Larry Morse, a spokesman for Green, said there is “nothing inherently wrong with reprinting a letter that acknowledges your good work.” He said it was not intended to appear as an endorsement, adding, “We were only trying to put our best foot forward.”

Democrats recommending that voters cast their ballots for Republicans. Republicans, parading as Democrats, endorsing Republicans.

And nobody saying who is what. It must be slate mailer time.

Voters have been receiving various so-called “slate mailers"--recommended lists of candidates and ballot measures to vote for. What most voters don’t realize is that slate mailers, for the most part, are simply moneymakers for whoever puts them out.

Someone--usually with a particular political viewpoint--asks candidates to pay to be on a recommendation list to be sent to voters. Sometimes such mailers are consistent with party positions and endorsements. Often they are not. And if enough paying candidates cannot be found, names are put on the list to fill them out.

Sometimes, the slate mailers make for very strange bedfellows.

One that began arriving Thursday in several Orange County communities urged residents to vote for “Your . . . Democratic Team.” But most of the candidates it listed--including U.S. Sen. Pete Wilson, state Sen. Marian Bergeson of Newport Beach and C. Christopher Cox, a candidate for the 40th Congressional District--are Republicans.


“It is the most deceptive piece of mail I’ve seen this year,” Orange County Democratic Party chairman John Hanna said.

A note on the mailer said it was put out by “Republic Communications” of Los Angeles. The secretary of state’s office said it was actually “Republican Communications.”

Candidates who purportedly paid for the mailer were noted with an asterisk, including Wilson and Cox. Wilson aide Scott Hart said Wilson “did not authorize or pay for that mailer.”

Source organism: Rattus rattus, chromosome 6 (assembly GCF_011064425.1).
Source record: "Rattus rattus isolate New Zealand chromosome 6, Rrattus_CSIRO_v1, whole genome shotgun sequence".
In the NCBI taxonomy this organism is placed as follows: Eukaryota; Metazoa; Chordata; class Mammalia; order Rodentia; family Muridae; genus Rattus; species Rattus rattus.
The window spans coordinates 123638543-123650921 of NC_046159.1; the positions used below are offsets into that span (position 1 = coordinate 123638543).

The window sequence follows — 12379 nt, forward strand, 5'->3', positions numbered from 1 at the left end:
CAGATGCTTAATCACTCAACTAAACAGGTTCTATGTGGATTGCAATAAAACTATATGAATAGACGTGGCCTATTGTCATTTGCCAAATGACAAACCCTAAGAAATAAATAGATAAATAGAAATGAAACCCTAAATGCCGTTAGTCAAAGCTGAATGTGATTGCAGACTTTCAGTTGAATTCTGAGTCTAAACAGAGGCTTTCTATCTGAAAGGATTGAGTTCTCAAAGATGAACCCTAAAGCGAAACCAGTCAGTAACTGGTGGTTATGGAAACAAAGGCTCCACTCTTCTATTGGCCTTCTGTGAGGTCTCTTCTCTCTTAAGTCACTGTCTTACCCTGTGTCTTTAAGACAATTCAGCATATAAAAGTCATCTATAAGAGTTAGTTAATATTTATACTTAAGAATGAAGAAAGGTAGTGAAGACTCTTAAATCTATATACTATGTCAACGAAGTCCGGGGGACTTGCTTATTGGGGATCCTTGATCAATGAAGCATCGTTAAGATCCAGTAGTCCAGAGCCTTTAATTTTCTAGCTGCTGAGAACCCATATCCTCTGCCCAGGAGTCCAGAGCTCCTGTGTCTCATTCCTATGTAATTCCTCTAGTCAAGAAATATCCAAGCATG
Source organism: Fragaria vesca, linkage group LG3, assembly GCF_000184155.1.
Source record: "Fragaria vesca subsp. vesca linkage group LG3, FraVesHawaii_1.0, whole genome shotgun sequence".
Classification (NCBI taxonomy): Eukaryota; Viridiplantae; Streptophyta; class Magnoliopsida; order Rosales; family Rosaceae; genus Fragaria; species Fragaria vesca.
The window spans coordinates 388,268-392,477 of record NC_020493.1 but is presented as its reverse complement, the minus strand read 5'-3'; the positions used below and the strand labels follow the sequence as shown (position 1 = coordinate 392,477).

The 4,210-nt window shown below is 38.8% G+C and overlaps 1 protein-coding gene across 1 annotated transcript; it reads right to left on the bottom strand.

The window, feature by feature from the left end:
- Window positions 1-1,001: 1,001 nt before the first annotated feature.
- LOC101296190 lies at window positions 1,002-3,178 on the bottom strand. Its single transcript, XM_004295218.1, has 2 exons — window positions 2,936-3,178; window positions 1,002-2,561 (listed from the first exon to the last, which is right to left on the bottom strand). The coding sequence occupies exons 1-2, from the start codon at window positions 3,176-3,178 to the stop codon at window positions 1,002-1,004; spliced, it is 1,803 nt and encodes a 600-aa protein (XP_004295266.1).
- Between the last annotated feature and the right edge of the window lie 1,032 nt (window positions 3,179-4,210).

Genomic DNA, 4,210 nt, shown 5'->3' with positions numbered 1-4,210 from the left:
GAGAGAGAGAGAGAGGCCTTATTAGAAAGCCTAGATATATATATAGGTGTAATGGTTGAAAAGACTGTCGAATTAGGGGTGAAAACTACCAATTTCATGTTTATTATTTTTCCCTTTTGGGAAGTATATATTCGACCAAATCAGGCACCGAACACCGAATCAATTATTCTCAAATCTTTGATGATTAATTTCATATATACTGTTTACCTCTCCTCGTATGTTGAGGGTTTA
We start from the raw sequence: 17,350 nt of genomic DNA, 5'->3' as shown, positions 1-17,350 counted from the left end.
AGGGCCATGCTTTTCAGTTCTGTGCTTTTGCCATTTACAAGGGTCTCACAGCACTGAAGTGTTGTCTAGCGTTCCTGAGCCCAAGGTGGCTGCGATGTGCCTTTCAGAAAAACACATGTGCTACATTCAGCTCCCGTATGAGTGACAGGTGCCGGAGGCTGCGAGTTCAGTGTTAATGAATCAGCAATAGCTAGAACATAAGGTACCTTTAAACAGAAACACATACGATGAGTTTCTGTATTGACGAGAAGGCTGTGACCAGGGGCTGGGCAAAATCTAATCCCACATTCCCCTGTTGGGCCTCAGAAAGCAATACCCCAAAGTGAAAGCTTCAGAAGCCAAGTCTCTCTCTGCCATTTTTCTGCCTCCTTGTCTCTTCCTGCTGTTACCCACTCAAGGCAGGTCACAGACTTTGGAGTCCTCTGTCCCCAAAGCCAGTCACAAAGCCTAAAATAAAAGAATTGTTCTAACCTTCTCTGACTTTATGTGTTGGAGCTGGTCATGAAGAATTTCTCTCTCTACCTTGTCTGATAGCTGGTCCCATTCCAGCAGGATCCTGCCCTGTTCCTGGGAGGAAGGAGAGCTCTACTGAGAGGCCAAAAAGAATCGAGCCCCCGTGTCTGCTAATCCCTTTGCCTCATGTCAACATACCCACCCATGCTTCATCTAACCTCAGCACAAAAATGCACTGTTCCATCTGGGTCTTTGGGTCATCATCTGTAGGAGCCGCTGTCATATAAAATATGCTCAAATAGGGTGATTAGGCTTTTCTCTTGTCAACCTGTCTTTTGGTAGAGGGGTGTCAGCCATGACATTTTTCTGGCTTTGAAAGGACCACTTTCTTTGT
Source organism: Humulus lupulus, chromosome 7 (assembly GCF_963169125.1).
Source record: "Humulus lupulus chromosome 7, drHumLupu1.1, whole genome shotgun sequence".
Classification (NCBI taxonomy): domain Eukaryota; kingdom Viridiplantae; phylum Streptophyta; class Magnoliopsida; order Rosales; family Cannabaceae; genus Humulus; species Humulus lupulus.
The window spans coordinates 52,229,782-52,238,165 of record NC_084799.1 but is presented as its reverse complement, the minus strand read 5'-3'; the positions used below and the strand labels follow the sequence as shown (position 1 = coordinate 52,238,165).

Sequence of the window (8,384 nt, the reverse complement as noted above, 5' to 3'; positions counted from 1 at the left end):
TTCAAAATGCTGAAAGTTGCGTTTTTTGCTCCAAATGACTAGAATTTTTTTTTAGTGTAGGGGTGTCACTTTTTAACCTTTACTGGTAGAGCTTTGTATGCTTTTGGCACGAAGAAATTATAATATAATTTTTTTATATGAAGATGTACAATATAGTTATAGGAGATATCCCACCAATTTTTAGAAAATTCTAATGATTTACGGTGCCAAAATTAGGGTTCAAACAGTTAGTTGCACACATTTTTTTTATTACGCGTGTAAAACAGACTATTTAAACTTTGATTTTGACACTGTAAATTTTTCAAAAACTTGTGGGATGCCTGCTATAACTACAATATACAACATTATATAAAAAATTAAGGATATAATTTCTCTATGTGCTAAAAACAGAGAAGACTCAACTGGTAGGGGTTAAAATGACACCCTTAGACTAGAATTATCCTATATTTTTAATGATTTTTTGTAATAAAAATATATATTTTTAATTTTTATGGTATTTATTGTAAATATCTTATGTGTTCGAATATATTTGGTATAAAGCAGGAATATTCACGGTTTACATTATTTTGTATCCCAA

Carlos Rodriguez, Cox’s campaign consultant, said the campaign paid $500 for Cox’s spot. Asked why the Republican names were put on a slate that lists them as the Democratic team, Rodriguez replied, “I guess they have good taste.”

Such lists are sent by both parties.

Another “Democratic Voter Guide” put out by Berman-D’Agostino Campaigns, a Democratic consulting firm from Los Angeles, recommends votes for the Democratic presidential ticket and several other Democrats. It also lists several Republicans, including Santa Ana Mayor Dan Young, a recent GOP convert. The mayor’s race is nonpartisan.

Hanna, reacting to that mailer, said Young “betrayed his party and his principles” when he switched parties.

And the mailer, Hanna said, is put out by a company “concerned solely with its profit.”

If you don’t like the names on the ballot, you can always write one in. It will count if the person is registered as a write-in candidate.

In local elections, these include:

Beatrice Foster of Tustin, a Democratic activist running in the 39th Congressional District. The person listed as Democrat on the ballot is Don E. Marquis of Woodland Hills, who is actually a follower of Lyndon LaRouche. The incumbent is William E. Dannemeyer (R-Fullerton).

John Kelly of Tustin, a Republican running in the 40th Congressional District, where the GOP nominee on the ballot is C. Christopher Cox. Kelly ran in the GOP primary and lost.

James Nelson Green, who is running for San Clemente City Council.

Douglas M. Chapman, who is running for Tustin Unified School District Board.